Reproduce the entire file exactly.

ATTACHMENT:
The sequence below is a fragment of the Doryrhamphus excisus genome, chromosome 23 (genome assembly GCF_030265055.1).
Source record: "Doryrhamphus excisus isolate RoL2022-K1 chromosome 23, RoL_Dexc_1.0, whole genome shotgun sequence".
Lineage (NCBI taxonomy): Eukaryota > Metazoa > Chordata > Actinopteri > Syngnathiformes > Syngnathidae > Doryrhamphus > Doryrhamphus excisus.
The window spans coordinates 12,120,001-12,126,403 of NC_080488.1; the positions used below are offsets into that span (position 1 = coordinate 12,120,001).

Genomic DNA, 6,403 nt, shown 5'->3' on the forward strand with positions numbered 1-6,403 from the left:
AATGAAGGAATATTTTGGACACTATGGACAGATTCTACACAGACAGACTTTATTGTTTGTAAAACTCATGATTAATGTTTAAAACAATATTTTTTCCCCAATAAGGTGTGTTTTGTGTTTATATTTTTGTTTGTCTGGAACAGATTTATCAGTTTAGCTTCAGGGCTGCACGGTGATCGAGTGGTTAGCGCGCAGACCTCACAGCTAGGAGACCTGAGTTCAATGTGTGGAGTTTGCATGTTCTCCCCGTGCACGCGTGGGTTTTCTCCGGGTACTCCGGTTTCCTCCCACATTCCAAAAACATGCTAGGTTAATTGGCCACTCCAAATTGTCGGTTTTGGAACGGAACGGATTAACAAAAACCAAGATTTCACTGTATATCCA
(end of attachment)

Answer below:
The sequence below is a fragment of the Doryrhamphus excisus genome, chromosome 23 (genome assembly GCF_030265055.1).
Source record: "Doryrhamphus excisus isolate RoL2022-K1 chromosome 23, RoL_Dexc_1.0, whole genome shotgun sequence".
Lineage (NCBI taxonomy): Eukaryota > Metazoa > Chordata > Actinopteri > Syngnathiformes > Syngnathidae > Doryrhamphus > Doryrhamphus excisus.
The window spans coordinates 12,120,001-12,126,403 of NC_080488.1; the positions used below are offsets into that span (position 1 = coordinate 12,120,001).

Genomic DNA, 6,403 nt, shown 5'->3' on the forward strand with positions numbered 1-6,403 from the left:
AATGAAGGAATATTTTGGACACTATGGACAGATTCTACACAGACAGACTTTATTGTTTGTAAAACTCATGATTAATGTTTAAAACAATATTTTTTCCCCAATAAGGTGTGTTTTGTGTTTATATTTTTGTTTGTCTGGAACAGATTTATCAGTTTAGCTTCAGGGCTGCACGGTGATCGAGTGGTTAGCGCGCAGACCTCACAGCTAGGAGACCTGAGTTCAATGTGTGGAGTTTGCATGTTCTCCCCGTGCACGCGTGGGTTTTCTCCGGGTACTCCGGTTTCCTCCCACATTCCAAAAACATGCTAGGTTAATTGGCCACTCCAAATTGTCGGTTTTGGAACGGAACGGATTAACAAAAACCAAGATTTCACTGTATATCCA